The 1960s was an era of exciting developments in Britain's Royal Air Force. The bombers of the RAF served as Britain's nuclear deterrent from 1961 until 1969, when that role was taken over by Royal Navy Polaris submarines. The VTOL (vertical takeoff and landing) Harrier was being developed and finally came into service in 1969. And 1964 saw the first flight of the TSR2 supersonic strike/reconnaissance aircraft (right) designed as a replacement for the Canberra bomber.
However, the highly advanced TSR2 project was cancelled in 1965 by the government, much as the earlier Avro Arrow had been cancelled in Canada, and by the end of the decade the RAF had bought Phantoms from the U.S. in place of the TSR2.
Matchbox didn't start selling diecast model airplanes until the early 1970's, but would it be surprising if they thought of capitalizing on the interest in military aviation in the sixties by putting some of their existing diecast vehicles in Royal Air Force livery?
Paul Willis in the UK has sent photos of a 1967 Matchbox No.72 Jeep which he has had for many years, painted in Air Force blue, with an RAF roundel decal on the bonnet (hood). He says, "I have also got an aircraft fuel tanker in the same livery." Paul doesn't have access to the tanker at the moment, but it is likely the earlier No.73 Leyland RAF Refueller which was indeed a 1959 Matchbox release.
The conventional wisdom is that the No.72 Jeep, which represents an early Willys Motors CJ-5, was only sold in yellow (see The Matchbox Jeep Story). I haven't found a Matchbox or Jeep collector in North America or in the UK who is aware of Matchbox having released the Jeep in blue, so most people guess it must have been repainted by an RAF fan.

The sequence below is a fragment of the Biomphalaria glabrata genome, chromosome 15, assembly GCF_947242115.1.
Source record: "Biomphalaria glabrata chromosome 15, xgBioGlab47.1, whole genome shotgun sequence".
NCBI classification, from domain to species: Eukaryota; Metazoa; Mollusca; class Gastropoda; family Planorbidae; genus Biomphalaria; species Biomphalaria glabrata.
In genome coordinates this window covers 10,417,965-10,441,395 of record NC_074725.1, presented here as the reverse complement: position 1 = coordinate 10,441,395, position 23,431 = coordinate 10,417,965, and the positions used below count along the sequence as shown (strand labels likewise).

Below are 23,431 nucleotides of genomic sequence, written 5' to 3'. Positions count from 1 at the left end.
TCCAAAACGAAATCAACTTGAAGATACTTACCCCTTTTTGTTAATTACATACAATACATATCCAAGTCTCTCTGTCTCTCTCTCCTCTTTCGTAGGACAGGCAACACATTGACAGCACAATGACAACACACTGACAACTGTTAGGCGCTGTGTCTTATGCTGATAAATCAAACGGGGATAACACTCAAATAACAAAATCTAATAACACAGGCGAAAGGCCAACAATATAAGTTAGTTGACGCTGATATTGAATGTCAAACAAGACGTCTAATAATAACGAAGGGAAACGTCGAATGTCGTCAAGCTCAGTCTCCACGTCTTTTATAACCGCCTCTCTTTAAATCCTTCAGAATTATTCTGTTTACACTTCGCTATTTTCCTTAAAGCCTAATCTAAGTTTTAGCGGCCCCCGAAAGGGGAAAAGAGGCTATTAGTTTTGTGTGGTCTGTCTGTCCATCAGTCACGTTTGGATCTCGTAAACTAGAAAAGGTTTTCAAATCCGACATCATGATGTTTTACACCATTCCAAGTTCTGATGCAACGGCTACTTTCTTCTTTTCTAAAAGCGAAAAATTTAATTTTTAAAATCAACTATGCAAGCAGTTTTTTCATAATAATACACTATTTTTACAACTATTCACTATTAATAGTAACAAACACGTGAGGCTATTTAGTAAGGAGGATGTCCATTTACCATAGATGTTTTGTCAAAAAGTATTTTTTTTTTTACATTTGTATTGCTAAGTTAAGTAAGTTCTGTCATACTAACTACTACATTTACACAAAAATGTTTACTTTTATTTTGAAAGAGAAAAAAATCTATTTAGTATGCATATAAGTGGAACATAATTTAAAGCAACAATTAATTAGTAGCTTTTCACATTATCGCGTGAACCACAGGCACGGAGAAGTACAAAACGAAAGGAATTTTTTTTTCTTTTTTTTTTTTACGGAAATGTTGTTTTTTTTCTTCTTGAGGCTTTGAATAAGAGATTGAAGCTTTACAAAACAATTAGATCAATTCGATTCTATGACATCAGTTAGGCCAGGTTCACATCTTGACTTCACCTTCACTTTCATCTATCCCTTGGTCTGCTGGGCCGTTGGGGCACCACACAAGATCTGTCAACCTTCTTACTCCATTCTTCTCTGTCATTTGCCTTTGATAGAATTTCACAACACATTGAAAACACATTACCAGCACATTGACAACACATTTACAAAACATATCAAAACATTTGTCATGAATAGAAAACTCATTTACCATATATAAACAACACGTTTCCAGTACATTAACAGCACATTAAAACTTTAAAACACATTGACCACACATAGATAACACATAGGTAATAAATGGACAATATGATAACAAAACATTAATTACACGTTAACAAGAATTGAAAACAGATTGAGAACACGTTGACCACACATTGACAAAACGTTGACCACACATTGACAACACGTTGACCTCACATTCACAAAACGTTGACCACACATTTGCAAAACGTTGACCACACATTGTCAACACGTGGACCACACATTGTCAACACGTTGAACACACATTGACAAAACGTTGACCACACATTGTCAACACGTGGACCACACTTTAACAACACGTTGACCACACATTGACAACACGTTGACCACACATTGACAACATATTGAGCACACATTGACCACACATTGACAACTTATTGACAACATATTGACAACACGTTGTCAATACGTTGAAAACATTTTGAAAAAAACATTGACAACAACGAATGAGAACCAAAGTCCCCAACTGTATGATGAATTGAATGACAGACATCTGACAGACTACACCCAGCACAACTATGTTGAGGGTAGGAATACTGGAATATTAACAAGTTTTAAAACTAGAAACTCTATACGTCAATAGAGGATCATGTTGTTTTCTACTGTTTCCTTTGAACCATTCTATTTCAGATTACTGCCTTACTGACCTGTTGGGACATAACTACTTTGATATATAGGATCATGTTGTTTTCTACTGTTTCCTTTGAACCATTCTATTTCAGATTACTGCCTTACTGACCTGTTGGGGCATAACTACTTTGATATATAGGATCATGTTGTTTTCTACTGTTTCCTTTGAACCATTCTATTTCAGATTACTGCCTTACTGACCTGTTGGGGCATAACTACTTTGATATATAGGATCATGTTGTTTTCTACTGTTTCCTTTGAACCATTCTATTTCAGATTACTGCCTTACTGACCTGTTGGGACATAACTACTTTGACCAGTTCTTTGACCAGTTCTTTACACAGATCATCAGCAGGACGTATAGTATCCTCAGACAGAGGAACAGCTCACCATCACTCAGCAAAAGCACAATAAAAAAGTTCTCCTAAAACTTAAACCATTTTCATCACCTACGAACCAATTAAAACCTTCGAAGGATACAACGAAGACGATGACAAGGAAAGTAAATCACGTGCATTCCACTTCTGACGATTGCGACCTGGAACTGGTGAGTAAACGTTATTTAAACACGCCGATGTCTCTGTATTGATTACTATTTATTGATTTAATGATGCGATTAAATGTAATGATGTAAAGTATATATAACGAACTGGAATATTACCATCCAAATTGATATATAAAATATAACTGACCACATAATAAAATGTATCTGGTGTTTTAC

The website Nick & Debbie's Lesney Matchbox Toy Collection states: "There were no variations on the jeep. It was yellow with yellow wheels black plastic tyres and a red interior. It was first made in 1966 converted to superfast wheels in 1970 and deleted in 1972."
The plastic parts on this example have clearly been painted over the original colors. Paul says, "It seems that the wheels used to be yellow and the seats red, but the parts where the paint has chipped away from the main bodywork show that there is no undercoat, just plain metal."
Duncan McInnis is one member of the Jeeptoys E-mail Listserv who is willing to consider the possibility that the RAF Jeep was a limited run item from Matchbox. He says, "Have a look at the paint carefully. The blue paint is consistent even up under the wheel wells. Where it has chipped, there is no yellow under it. It also has the right consistency of paint thickness and application. The seats and wheels however, have obviously been painted. But who is to say that MBX didn't do this at one time as a special issue?"
The grey tires are different from the black rubber normally found on the Jeep, and appear to represent a military non-directional tread design. They are also a better match with the grey plastic wheels on the earlier No.73 Leyland RAF Refueller.
The plastic trailer hitch has been broken off; red plastic is visible in the bottom view photo (below) where it had been attached.
Also visible in the bottom view is a significant clue suggesting that the Jeep may have been dismantled for painting. The rivet that holds the body to the base behind the rear axle, has been replaced with what appears to be a small blob of solder, painted over.
Although not visible in the photo, Paul says, "Another thing ofinterest on the Jeep is that, if you look up through the wheel arches on the front, the underside of the bonnet is white."
Thanks to Paul Willis for the photos. I would be interested in hearing from anyone with additional comments or information about the origins of this model. -- Derek Redmond
See more Matchbox Jeeps on the Toy Jeeps Pages.
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